December 6, 2023
JAKARTA – The Jakarta Health Agency has reported an unspecified number of suspected Mycoplasma pneumoniae cases among children, only days after the Health Ministry called for increased surveillance against the bacterium that is thought to be behind a recent pneumonia outbreak in northern China.
The agency’s epidemiological surveillance and immunization head Ngabila Salama said on Sunday that several children had been diagnosed with M. pneumoniae infection after their polymerase chain reaction (PCR) tests for the bacterium returned positive results.
M. pneumoniae typically affects younger children, and symptoms include coughing and sore throat. The illness is usually mild, and doctors sometimes call it “walking pneumonia” for this reason.
Ngabila declined to reveal how many children had been infected, only saying that health authorities were running more tests to determine how many cases were linked specifically to M. pneumoniae. This was because it was common for children to be infected concurrently with other viruses that caused pneumonia-like symptoms, such as influenza viruses, adenovirus and respiratory syncytial virus (RSV).
“The main symptom is shortness of breath. [But infected children] might require extended hospitalization if their condition is serious,” Ngabila said, as quoted by Kompas.id.
The Health Ministry declined to confirm the agency’s findings on Monday, when The Jakarta Post asked for it to comment on the matter, citing an established reporting system.
“The [Jakarta] Health Agency should have reported to the ministry first. We already have a system in place, so there is no need for me to confirm with the Health Agency,” the ministry’s disease control and prevention director general Maxi Rein Rondonuwu told the Post.
The Jakarta agency’s report on suspected cases follows a Health Ministry circular released in late November that urges health workers to closely monitor respiratory infections and regularly report relevant data.
The circular also calls for increased surveillance at border checkpoints and instructs border health authorities to pay closer attention to travelers, animals and goods arriving from China.
This is because M. pneumoniae is believed to be behind a spike in cases of an “influenza-like illness” in northern China since mid-October.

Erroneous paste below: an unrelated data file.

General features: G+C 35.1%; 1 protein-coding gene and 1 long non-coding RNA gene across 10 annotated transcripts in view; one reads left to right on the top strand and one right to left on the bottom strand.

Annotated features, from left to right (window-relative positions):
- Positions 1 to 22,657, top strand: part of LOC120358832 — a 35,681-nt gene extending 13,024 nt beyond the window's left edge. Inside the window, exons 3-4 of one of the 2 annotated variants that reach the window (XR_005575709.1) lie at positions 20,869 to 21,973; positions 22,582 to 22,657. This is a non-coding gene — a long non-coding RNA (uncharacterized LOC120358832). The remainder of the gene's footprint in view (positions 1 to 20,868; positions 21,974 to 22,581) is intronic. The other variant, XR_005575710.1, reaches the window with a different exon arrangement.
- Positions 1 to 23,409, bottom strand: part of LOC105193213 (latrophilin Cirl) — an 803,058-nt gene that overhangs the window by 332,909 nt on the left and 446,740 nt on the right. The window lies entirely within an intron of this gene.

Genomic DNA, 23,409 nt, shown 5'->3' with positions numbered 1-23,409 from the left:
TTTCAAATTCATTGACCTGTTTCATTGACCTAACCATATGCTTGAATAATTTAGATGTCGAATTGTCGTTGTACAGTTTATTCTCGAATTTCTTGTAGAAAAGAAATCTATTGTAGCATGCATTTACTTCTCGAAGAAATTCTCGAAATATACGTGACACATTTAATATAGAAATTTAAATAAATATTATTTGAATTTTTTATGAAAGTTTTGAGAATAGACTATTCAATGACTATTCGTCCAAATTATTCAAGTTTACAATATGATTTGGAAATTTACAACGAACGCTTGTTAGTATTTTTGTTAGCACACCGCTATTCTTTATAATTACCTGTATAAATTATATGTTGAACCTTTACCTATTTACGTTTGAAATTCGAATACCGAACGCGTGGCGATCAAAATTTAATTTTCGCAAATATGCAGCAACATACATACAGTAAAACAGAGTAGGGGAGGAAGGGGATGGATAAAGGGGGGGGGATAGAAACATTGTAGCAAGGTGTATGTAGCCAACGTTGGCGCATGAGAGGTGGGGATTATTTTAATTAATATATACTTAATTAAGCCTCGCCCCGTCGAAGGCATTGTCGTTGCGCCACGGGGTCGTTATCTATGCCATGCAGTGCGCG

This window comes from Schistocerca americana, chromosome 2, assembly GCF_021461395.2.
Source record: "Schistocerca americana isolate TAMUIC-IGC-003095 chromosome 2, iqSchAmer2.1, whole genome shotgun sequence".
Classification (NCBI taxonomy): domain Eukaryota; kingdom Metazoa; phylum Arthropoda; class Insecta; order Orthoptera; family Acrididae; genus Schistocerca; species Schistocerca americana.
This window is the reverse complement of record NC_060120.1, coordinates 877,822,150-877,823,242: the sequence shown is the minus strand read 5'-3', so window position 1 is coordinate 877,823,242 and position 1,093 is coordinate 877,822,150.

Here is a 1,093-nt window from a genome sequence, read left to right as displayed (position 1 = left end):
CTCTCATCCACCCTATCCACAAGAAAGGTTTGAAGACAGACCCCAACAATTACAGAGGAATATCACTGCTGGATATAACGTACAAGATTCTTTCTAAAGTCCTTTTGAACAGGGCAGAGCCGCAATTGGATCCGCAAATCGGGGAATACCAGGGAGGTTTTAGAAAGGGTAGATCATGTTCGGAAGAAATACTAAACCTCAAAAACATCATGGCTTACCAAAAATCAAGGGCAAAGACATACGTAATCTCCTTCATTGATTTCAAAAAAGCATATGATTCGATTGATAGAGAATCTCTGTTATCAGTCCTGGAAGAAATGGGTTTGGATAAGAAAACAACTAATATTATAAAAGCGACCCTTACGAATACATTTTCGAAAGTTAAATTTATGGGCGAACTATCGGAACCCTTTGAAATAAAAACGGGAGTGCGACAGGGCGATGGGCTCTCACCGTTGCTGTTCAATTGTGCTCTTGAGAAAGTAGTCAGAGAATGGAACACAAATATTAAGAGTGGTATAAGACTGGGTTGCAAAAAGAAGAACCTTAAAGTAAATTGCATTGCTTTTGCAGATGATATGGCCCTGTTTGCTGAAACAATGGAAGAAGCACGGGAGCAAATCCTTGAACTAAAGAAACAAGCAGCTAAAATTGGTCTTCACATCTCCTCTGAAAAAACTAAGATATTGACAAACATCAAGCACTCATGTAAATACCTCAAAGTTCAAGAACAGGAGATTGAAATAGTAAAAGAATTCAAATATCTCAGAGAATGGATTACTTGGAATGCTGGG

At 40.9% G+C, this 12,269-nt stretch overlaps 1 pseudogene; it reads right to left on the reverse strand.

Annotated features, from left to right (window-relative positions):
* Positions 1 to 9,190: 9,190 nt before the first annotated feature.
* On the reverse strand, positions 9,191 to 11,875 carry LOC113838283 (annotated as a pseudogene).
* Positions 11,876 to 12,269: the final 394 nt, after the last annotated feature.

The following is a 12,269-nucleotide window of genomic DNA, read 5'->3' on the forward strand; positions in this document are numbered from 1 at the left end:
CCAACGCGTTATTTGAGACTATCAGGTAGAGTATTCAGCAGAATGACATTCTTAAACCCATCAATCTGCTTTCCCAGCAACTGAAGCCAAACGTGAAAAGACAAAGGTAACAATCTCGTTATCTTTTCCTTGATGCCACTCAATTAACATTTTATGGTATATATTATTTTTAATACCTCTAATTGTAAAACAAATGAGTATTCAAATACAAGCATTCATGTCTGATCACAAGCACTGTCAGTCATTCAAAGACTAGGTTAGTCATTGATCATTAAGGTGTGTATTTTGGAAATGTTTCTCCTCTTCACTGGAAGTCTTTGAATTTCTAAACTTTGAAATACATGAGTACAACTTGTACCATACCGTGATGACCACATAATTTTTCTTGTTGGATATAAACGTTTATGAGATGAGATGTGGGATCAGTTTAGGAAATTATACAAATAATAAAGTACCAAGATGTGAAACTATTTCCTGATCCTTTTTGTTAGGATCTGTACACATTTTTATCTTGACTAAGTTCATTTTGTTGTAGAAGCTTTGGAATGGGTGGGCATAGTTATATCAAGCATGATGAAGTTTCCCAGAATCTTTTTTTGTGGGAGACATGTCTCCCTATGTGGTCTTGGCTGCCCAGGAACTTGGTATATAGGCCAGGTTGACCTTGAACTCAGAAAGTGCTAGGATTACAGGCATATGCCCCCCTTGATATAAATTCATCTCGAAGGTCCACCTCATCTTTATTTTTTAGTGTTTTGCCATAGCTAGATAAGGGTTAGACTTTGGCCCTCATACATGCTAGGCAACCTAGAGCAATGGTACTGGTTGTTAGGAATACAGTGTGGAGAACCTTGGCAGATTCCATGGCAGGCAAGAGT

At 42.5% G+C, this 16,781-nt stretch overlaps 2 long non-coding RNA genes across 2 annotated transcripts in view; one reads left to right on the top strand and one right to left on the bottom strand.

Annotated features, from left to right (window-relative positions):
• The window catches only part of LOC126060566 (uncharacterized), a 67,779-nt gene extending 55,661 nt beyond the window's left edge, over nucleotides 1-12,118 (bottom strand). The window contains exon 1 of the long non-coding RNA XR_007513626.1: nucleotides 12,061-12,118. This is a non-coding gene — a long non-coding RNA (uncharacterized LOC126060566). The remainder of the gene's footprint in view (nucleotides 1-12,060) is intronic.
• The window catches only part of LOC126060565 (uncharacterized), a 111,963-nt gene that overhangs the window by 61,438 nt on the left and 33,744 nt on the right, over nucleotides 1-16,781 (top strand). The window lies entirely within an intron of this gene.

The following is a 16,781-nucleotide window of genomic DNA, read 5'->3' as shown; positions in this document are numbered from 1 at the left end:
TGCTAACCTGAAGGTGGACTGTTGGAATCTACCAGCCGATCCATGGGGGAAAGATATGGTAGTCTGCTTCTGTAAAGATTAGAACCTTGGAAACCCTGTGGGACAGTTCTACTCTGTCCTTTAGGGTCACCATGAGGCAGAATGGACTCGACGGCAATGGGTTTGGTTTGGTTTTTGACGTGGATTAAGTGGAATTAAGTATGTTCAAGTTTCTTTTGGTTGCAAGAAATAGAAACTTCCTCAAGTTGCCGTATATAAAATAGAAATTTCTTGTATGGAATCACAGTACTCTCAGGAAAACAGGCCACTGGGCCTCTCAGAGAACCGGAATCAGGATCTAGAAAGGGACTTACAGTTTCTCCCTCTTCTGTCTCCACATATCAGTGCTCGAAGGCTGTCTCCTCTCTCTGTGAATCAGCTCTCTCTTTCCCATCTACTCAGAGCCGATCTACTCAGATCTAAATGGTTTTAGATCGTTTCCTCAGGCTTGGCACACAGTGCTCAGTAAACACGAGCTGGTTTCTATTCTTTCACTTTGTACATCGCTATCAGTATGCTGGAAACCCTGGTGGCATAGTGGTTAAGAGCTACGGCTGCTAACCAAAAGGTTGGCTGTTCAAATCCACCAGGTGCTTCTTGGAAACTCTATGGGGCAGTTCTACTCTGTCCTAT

China said the spike was a result of lifting COVID-19 restrictions and the circulation of known pathogens, such as the influenza virus, SARS-CoV-2 and RSV in addition to M. pneumoniae.
The World Health Organization has since formally requested Beijing to provide additional epidemiologic and clinical information, as well as laboratory results from the reported cases and data about recent trends in respiratory pathogens circulating in the country.
Stay calm, but vigilant
The Health Ministry has urged calm among the Indonesian public while calling for increased vigilance and preventive measures, including inoculation against respiratory illnesses as well as maintaining a clean and healthy lifestyle.
The ministry said it was unlikely Mycoplasma pneumonia could lead to another global pandemic because the bacterium was not a new pathogen, with infections occurring endemically and in cyclically in several parts of the world.
Indonesian Pediatric Society (IDAI) chair Piprim Basarah Yanuarso was meanwhile quoted by Kompas.com as saying on Saturday that health authorities needed to improve its surveillance of respiratory infections, particularly in children.
The ministry’s communicable disease control and prevention director Imran Pambudi told a press briefing in late November that the country had seen an uptick in pneumonia and upper respiratory infections this year compared to 2022, though he did not say whether M. pneumoniae had contributed to the increase.
Instead, he attributed the rise in detected cases to the ministry’s increased monitoring of respiratory diseases and to an increase in people visiting health facilities after staying away during the COVID-19 pandemic.